Nobody knows for sure why Indiana is affectionately dubbed the Hoosier State, but one popular theory suggests the nickname has been around since the high-tempered, gun-wielding frontier days, when showing up at a neighbor’s home unannounced was risky business. To be safe, visitors would call out a greeting upon approach, and the typical reply—“Who’s there?”—sounded more like “Who’sh’ere.”
These days, “Hoosier hospitality” reigns. Come for the abundant locum tenens opportunities in Emergency Medicine and other areas of practice, and stay for the wide array of rural and urban attractions.
Enjoy the cultural amenities of Indianapolis and remarkable architecture in Columbus, hike and fish the state parks, or see some serious sporting events at the University of Notre Dame, Purdue University, or the world-famous Indianapolis Motor Speedway.
Indiana’s nearly 100-year-old state park system is home to 600 miles of trails and nearly 40,000 acres of lakes, accessible by numerous boat ramps, marinas, piers, and beaches.
Turkey Run State Park in Marshall
The second Indiana state park to be established, Turkey Run offers hiking and horseback riding trails through deep, sandstone ravines and aged forests. Visitors can canoe or fish in Sugar Creek amidst plentiful wildlife. Other amenities include an Olympic-sized swimming pool, a nature center, and historic sites.
Falls of the Ohio State Park in Clarksville
Set along the Ohio River, this park is home to 386-million-year-old fossil beds. Instructional offerings include an interpretive center overlooking the fossil beds and an exhibit gallery with river and marine aquariums. Fossil collecting is prohibited, but exploring—as well as fishing, hiking, and bird watching—is encouraged.
Indiana Dunes State Park in Chesterton
This spectacular park is set along more than three miles of gorgeous beach on Lake Michigan’s southern shore. Visitors come to hike, swim, or slide down the large sand dunes, some of which tower nearly 200 feet above the lake.
Throughout the state are testimonies to Indiana’s fascinating history, much of which contributed greatly to our nation’s development.
Lincoln Boyhood National Memorial in Lincoln City
The National Park Service oversees this still-working farm where one of the most influential U.S. presidents, Abraham Lincoln, lived until age 21. Experience a re-created 1820s homestead and memorials, and walk the trail of 12 stones, each from a significant place in Lincoln’s life.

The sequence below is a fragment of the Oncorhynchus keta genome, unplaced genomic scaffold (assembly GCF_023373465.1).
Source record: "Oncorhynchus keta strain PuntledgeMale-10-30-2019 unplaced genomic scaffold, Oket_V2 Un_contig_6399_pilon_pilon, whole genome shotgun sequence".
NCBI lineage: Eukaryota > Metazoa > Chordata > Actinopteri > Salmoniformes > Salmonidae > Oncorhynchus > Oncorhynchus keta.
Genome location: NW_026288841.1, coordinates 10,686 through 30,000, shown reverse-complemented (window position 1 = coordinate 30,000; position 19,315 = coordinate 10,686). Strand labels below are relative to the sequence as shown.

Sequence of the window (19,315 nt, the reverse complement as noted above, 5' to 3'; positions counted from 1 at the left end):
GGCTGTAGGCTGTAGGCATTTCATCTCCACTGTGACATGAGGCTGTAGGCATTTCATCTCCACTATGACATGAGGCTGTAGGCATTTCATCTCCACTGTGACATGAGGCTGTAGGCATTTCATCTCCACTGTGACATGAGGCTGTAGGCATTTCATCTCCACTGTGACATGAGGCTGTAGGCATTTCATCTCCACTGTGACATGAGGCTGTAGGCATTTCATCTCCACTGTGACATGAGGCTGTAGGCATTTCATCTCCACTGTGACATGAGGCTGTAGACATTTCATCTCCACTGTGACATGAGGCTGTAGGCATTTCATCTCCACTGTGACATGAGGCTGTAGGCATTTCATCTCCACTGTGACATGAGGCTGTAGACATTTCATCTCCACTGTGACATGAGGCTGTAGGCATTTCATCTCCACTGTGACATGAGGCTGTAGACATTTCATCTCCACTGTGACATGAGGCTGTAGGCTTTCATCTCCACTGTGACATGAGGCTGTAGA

William Henry Harrison Mansion Museum in Vincennes
Nicknamed Grouseland for the abundance of game birds on the property, this Georgian-style home housed William Henry Harrison when he was governor of the Indiana Territory in the early 1800s. He later went on to become the ninth president of the United States.
Indiana Medical History Museum in Indianapolis
This monument to the beginning of scientific psychiatry may hold special interest for those in the medical profession. Set on the grounds of the former Central Indiana Hospital for the Insane, the building itself is the nation’s oldest surviving pathology facility. Visitors will find scientific artifacts from the nineteenth and twentieth centuries displayed in an authentic setting.
Food and drink
Hoosier cuisine is widely known for two things: craft beer and pork tenderloin sandwiches. Enjoy them together, or separately, and leave room for dessert.
Indianapolis City Market in Indianapolis
First opened in 1886, this vibrant destination boasts a wide variety of eateries and hosts a weekly farmer’s market. It’s also home to the Tomlinson Tap Room, which partners with the Brewers of Indiana Guild to serve an ever-changing array of beer brewed by more than 100 local craft breweries.
Tenderloin Trail in Hamilton County
Pork tenderloin sandwiches are so popular in Indiana that rumor suggests you can find them in at least half the restaurants across the state. When in Hamilton County, make your way along the “tenderloin trail” to taste the subtle differences from 13 favorite restaurants.
South Bend Chocolate Company in South Bend
Take a 45-minute tour of this chocolate factory to see a collection of rare molds and a 1,600-year-old chocolate pot. Generous free samples ensure you leave with some homemade chocolate for the road.